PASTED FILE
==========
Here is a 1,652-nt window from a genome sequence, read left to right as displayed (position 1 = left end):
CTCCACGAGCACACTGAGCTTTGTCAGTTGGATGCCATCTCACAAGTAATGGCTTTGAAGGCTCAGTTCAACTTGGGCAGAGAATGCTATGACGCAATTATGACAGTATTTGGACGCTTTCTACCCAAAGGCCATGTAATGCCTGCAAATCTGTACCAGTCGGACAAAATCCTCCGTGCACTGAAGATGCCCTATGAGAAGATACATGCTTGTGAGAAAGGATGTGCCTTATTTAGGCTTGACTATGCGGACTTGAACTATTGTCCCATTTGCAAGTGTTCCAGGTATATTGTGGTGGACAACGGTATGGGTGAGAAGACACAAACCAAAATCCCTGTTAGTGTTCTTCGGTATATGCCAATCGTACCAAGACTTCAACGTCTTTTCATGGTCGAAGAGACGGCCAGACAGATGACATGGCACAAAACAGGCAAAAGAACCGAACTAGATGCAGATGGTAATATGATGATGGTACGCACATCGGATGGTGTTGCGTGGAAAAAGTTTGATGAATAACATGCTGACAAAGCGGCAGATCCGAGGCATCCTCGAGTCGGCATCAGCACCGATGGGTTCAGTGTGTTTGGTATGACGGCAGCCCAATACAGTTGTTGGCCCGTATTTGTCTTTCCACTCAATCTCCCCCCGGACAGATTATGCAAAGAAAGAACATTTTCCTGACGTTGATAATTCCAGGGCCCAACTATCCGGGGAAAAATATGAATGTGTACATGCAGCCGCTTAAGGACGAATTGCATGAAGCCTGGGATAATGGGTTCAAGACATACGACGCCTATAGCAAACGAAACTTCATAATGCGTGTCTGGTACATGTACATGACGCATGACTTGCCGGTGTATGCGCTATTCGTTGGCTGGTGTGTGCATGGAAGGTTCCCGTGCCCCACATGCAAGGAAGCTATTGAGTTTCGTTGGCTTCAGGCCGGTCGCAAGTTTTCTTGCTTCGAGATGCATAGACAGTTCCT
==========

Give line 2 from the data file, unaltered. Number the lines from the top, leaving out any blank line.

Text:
CTCCACGAGCACACTGAGCTTTGTCAGTTGGATGCCATCTCACAAGTAATGGCTTTGAAGGCTCAGTTCAACTTGGGCAGAGAATGCTATGACGCAATTATGACAGTATTTGGACGCTTTCTACCCAAAGGCCATGTAATGCCTGCAAATCTGTACCAGTCGGACAAAATCCTCCGTGCACTGAAGATGCCCTATGAGAAGATACATGCTTGTGAGAAAGGATGTGCCTTATTTAGGCTTGACTATGCGGACTTGAACTATTGTCCCATTTGCAAGTGTTCCAGGTATATTGTGGTGGACAACGGTATGGGTGAGAAGACACAAACCAAAATCCCTGTTAGTGTTCTTCGGTATATGCCAATCGTACCAAGACTTCAACGTCTTTTCATGGTCGAAGAGACGGCCAGACAGATGACATGGCACAAAACAGGCAAAAGAACCGAACTAGATGCAGATGGTAATATGATGATGGTACGCACATCGGATGGTGTTGCGTGGAAAAAGTTTGATGAATAACATGCTGACAAAGCGGCAGATCCGAGGCATCCTCGAGTCGGCATCAGCACCGATGGGTTCAGTGTGTTTGGTATGACGGCAGCCCAATACAGTTGTTGGCCCGTATTTGTCTTTCCACTCAATCTCCCCCCGGACAGATTATGCAAAGAAAGAACATTTTCCTGACGTTGATAATTCCAGGGCCCAACTATCCGGGGAAAAATATGAATGTGTACATGCAGCCGCTTAAGGACGAATTGCATGAAGCCTGGGATAATGGGTTCAAGACATACGACGCCTATAGCAAACGAAACTTCATAATGCGTGTCTGGTACATGTACATGACGCATGACTTGCCGGTGTATGCGCTATTCGTTGGCTGGTGTGTGCATGGAAGGTTCCCGTGCCCCACATGCAAGGAAGCTATTGAGTTTCGTTGGCTTCAGGCCGGTCGCAAGTTTTCTTGCTTCGAGATGCATAGACAGTTCCT